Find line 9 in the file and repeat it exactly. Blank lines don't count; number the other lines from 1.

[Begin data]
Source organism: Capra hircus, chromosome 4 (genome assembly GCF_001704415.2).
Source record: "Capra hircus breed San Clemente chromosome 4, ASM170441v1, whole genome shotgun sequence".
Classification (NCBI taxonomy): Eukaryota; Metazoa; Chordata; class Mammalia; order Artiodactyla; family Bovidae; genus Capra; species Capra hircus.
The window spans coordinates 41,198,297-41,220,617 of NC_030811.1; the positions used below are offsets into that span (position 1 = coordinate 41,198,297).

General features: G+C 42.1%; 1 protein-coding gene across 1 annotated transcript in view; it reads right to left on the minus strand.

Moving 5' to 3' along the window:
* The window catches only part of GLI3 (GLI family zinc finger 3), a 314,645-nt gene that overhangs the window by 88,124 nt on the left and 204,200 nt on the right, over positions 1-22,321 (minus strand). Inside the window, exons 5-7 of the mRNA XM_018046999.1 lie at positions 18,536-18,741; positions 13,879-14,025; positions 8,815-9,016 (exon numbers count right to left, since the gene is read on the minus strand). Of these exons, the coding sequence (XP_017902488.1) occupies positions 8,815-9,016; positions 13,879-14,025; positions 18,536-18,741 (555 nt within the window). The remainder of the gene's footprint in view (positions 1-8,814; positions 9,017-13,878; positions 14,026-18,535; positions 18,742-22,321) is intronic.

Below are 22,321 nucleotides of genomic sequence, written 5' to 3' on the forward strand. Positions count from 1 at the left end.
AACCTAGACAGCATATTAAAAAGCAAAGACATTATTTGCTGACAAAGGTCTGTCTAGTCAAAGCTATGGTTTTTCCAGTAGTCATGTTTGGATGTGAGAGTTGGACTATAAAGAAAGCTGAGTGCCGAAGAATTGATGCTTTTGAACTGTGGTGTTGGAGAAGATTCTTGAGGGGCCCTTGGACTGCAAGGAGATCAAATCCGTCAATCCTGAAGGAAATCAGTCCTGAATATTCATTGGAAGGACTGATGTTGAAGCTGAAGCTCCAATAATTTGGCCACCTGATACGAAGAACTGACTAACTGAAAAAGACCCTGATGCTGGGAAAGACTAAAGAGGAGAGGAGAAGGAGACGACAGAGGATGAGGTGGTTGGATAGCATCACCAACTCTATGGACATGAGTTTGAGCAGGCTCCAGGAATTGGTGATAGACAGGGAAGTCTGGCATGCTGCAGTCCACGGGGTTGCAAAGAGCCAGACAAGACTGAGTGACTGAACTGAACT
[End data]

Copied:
AACCTAGACAGCATATTAAAAAGCAAAGACATTATTTGCTGACAAAGGTCTGTCTAGTCAAAGCTATGGTTTTTCCAGTAGTCATGTTTGGATGTGAGAGTTGGACTATAAAGAAAGCTGAGTGCCGAAGAATTGATGCTTTTGAACTGTGGTGTTGGAGAAGATTCTTGAGGGGCCCTTGGACTGCAAGGAGATCAAATCCGTCAATCCTGAAGGAAATCAGTCCTGAATATTCATTGGAAGGACTGATGTTGAAGCTGAAGCTCCAATAATTTGGCCACCTGATACGAAGAACTGACTAACTGAAAAAGACCCTGATGCTGGGAAAGACTAAAGAGGAGAGGAGAAGGAGACGACAGAGGATGAGGTGGTTGGATAGCATCACCAACTCTATGGACATGAGTTTGAGCAGGCTCCAGGAATTGGTGATAGACAGGGAAGTCTGGCATGCTGCAGTCCACGGGGTTGCAAAGAGCCAGACAAGACTGAGTGACTGAACTGAACT